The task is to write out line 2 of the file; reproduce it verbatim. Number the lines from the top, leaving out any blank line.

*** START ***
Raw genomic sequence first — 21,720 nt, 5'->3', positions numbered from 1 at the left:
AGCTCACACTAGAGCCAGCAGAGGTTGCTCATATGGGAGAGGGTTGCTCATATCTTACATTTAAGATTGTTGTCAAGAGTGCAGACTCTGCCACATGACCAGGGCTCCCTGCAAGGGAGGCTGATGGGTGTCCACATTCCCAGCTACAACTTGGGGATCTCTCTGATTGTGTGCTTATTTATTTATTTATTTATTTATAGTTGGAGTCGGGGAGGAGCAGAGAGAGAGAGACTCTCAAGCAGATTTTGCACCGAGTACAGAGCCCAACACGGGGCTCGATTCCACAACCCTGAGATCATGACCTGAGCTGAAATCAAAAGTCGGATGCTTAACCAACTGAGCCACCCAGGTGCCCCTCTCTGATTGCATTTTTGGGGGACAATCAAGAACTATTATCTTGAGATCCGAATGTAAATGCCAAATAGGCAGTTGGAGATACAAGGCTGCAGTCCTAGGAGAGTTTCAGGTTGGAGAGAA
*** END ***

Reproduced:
AGCTCACACTAGAGCCAGCAGAGGTTGCTCATATGGGAGAGGGTTGCTCATATCTTACATTTAAGATTGTTGTCAAGAGTGCAGACTCTGCCACATGACCAGGGCTCCCTGCAAGGGAGGCTGATGGGTGTCCACATTCCCAGCTACAACTTGGGGATCTCTCTGATTGTGTGCTTATTTATTTATTTATTTATTTATAGTTGGAGTCGGGGAGGAGCAGAGAGAGAGAGACTCTCAAGCAGATTTTGCACCGAGTACAGAGCCCAACACGGGGCTCGATTCCACAACCCTGAGATCATGACCTGAGCTGAAATCAAAAGTCGGATGCTTAACCAACTGAGCCACCCAGGTGCCCCTCTCTGATTGCATTTTTGGGGGACAATCAAGAACTATTATCTTGAGATCCGAATGTAAATGCCAAATAGGCAGTTGGAGATACAAGGCTGCAGTCCTAGGAGAGTTTCAGGTTGGAGAGAA